BJP under fire for being slow to rein in hardline affiliate groups allegedly trying to promote a Hindu-dominant agenda by luring Muslims and Christians to convert to Hinduism More

Anti-Whaling Group Found in Contempt of Court

Radical environmentalists who threw acid and smoke bombs at Japanese whalers in the waters off Antarctica continue their campaign to disrupt Japan's annual whale hunt More

UN's Ban Urges End to Discrimination Against Ebola Workers

Ban was speaking in Guinea on the second day of a whistle-stop tour aimed at thanking healthcare workers of the countries at the heart of the epidemic More

This forum has been closed.
Comments
     
There are no comments in this forum. Be first and add one

Featured Videos

Your JavaScript is turned off or you have an old version of Adobe's Flash Player. Get the latest Flash player.
Sudan School Becomes Target of Aerial Attacksi
X
December 19, 2014 12:45 AM
The school dropout rate is at an all-time high in Sudan's South Kordofan state because many schools have been destroyed during the three-year civil war between the government and SPLA-N rebel forces. Adam Bailes visited Sudan's Nuba Mountains' region and reports many children are simply too scared to go to school
Video

Video Sudan School Becomes Target of Aerial Attacks

The school dropout rate is at an all-time high in Sudan's South Kordofan state because many schools have been destroyed during the three-year civil war between the government and SPLA-N rebel forces. Adam Bailes visited Sudan's Nuba Mountains' region and reports many children are simply too scared to go to school
Video

Video VOA Reporter Tours Devastated Peshawar School

Islamist militants wearing military uniforms and strapped with explosives attacked a military run school Tuesday in the northwestern Pakistani city of Peshawar. At least 141 people were killed in the horrific attack, most of them young students. VOA reporter Ayaz Gul visited the devastated school and attended the funeral of the principal who courageously tried to save her students from the deadly attack.
Video

Video Nigerians Fleeing Boko Haram Languish in Camp Near Capital

In its five-year effort to impose Islamic law in northeastern Nigeria, the Boko Haram extremist group has killed thousands of people and forced hundreds of thousands to flee. Some of those who ran for their lives now live in squalor on the edges of the capital, Abuja. Chris Stein reports for VOA.
Video

Video Putin Says Russian Economy Will Emerge Stronger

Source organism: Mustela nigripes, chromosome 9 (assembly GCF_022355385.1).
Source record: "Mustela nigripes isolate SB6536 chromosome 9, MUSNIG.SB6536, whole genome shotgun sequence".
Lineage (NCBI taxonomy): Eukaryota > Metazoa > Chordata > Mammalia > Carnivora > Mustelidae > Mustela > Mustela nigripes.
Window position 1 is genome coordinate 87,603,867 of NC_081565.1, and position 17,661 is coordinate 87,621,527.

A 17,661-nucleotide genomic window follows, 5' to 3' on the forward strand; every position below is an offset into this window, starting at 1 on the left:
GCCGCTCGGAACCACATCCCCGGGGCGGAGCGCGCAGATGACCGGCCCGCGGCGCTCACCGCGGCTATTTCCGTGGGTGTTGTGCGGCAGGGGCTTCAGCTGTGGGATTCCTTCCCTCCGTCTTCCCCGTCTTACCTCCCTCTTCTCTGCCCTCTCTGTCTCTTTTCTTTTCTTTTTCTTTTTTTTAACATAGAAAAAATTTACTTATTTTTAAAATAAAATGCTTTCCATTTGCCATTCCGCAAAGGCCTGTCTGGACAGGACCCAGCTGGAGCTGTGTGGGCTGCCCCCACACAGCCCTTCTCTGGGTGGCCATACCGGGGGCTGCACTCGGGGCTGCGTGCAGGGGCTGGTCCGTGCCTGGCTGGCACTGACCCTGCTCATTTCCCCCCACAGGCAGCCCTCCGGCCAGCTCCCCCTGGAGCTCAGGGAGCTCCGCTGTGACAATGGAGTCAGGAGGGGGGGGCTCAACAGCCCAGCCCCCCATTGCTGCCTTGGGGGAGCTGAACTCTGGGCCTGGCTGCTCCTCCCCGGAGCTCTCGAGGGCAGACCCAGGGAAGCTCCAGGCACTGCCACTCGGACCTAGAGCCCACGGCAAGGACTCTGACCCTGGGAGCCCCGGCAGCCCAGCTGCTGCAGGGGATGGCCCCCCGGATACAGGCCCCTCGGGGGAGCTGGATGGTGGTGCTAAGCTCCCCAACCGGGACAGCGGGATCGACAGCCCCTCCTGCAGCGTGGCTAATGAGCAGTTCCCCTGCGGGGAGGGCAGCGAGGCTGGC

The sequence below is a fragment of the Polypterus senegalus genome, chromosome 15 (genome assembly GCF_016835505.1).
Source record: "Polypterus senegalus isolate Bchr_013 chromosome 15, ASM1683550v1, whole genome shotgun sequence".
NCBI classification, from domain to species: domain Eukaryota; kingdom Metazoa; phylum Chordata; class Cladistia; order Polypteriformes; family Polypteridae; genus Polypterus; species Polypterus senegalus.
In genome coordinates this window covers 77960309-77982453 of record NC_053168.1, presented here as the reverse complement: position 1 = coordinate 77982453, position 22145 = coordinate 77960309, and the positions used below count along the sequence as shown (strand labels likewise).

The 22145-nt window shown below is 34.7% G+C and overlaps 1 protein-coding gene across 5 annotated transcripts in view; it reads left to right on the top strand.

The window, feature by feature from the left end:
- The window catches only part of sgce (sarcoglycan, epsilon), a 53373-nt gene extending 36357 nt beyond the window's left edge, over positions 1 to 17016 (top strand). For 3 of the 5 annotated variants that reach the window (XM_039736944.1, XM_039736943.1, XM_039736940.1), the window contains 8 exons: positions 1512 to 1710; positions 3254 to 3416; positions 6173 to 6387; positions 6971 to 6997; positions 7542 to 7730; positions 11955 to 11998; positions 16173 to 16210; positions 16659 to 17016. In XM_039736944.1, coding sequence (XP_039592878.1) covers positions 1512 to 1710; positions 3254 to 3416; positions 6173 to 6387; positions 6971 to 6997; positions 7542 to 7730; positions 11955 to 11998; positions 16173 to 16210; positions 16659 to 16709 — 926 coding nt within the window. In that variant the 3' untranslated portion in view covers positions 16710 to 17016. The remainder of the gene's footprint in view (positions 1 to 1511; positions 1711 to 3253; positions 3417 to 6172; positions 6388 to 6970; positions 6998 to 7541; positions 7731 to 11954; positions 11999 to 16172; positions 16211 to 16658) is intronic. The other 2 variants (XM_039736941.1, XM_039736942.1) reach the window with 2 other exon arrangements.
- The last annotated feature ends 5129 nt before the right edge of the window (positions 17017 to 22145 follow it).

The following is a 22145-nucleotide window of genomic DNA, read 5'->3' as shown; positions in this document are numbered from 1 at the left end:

Russian President Vladimir Putin has said his country's sinking economy will not only recover but also become stronger, despite falling oil prices and Western sanctions over Ukraine. VOA's Daniel Schearf reports.
Video

Video Detained Turkish Journalists Follow Teachings of US-Based Preacher

The Turkish government’s jailing of critical journalists has sparked international condemnation and is being seen as an effort to undermine the followers of an ailing Turkish preacher based in the United States. VOA religion reporter Jerome Socolovsky has more.
Video

Video ‘Anti-Islamization’ Marches Increase Tensions In Germany

Anti-immigrant rallies in Germany have been building in recent weeks, peaking Monday night in the city of Dresden where tens of thousands of people turned out to demonstrate against what they call the ‘Islamization’ of the West. Germany has offered asylum to more Syrian refugees than any other country, and this appears to have set off the protests. Henry Ridgwell reports from London.
Video

Video Aceh Rebuilt Decade After Tsunami, But Scars Remain

On December 26, 2004 there was an earthquake in the Indian Ocean so powerful it caused the Earth’s axis to wobble a few centimeters. Onshore on the island of Sumatra, the resulting tsunami was devastating. A decade later, VOA Correspondent Steve Herman reports from Banda Aceh, Indonesia, where although there is little remaining evidence of the physical devastation, the psychological scars among survivors remain.
Video

Video Refugees Living in Kenya Long for Peace in the Home Countries

Kenya is host to numerous refugees seeking safe haven from conflict. Immigrants from Somalia face challenges in their new lives in Kenya. Ahead of International Migrants Day (December 18) Lenny Ruvaga has more for VOA News from the Kenyan capital.

All About America

AppleAndroid